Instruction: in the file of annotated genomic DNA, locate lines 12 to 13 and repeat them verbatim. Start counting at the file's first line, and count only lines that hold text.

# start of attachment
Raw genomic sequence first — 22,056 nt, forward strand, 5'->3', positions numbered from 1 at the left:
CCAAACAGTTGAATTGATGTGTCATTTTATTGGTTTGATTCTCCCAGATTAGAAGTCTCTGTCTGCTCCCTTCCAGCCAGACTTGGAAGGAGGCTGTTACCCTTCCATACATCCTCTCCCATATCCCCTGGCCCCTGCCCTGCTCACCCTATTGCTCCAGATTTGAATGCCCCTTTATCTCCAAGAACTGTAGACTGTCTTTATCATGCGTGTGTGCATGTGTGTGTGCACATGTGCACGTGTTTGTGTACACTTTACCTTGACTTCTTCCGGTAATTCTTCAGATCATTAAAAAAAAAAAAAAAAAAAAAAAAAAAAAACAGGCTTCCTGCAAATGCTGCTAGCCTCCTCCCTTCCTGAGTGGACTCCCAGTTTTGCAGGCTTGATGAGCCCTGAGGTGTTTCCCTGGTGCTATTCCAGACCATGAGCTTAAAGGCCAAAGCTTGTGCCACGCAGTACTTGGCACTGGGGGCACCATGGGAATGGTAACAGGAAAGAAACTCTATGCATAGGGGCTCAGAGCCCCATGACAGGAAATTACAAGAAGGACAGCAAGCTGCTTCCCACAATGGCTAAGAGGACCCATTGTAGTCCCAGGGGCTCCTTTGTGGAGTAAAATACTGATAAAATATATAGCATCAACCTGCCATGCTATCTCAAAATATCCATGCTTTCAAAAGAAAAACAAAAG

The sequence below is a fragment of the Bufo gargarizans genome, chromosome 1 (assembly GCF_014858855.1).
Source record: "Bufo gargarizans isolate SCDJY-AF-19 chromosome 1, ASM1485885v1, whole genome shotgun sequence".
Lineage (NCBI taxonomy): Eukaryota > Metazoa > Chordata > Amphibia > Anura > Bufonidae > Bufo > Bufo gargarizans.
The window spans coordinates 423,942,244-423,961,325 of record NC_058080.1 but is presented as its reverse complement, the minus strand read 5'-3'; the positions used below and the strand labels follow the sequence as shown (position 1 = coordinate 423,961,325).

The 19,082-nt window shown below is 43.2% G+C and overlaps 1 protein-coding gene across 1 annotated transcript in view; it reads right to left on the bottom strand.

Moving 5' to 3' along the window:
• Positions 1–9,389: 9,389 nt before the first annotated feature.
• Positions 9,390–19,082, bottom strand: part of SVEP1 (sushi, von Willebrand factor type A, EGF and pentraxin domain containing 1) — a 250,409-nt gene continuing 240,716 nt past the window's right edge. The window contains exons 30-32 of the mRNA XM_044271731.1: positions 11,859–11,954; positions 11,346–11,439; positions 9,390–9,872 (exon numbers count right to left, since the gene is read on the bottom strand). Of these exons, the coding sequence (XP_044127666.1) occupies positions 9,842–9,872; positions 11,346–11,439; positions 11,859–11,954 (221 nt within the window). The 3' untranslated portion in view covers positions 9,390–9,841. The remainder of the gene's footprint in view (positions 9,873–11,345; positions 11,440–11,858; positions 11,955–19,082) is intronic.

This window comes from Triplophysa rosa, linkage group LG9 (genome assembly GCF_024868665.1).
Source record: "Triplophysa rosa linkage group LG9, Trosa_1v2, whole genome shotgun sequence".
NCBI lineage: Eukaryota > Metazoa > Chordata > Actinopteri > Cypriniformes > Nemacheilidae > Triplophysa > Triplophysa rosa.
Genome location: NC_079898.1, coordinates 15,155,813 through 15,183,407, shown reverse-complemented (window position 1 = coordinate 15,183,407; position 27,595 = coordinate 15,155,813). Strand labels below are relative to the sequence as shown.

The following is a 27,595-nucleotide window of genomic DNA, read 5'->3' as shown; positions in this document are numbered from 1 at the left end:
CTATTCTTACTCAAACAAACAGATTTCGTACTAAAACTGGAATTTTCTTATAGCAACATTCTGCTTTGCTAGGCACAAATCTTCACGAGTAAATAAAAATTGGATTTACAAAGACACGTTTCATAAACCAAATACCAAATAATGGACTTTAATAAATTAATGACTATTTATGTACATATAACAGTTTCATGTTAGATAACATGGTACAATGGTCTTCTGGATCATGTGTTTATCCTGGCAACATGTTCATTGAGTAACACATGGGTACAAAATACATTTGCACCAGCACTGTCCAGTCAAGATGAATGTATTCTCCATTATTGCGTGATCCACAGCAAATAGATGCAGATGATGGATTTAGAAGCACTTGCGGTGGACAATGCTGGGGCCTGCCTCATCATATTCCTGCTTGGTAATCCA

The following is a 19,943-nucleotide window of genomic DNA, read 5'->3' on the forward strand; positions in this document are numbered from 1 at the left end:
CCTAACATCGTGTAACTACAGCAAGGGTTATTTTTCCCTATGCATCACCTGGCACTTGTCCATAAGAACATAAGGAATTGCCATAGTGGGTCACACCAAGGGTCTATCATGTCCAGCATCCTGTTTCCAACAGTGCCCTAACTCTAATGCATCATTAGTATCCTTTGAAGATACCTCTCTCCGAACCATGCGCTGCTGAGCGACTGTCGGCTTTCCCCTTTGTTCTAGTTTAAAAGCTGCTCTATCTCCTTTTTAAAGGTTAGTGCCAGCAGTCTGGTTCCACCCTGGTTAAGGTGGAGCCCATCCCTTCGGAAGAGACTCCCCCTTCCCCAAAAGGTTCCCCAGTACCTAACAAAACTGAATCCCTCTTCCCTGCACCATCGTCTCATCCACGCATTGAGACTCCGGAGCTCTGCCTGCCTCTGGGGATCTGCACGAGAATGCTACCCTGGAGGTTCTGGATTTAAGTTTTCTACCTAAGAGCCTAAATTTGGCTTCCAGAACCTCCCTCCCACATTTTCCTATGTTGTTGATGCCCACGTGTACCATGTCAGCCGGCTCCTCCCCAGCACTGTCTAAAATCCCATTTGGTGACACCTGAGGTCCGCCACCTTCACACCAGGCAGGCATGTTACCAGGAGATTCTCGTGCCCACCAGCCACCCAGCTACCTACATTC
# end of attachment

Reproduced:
Source record: "Triplophysa rosa linkage group LG9, Trosa_1v2, whole genome shotgun sequence".
NCBI lineage: Eukaryota > Metazoa > Chordata > Actinopteri > Cypriniformes > Nemacheilidae > Triplophysa > Triplophysa rosa.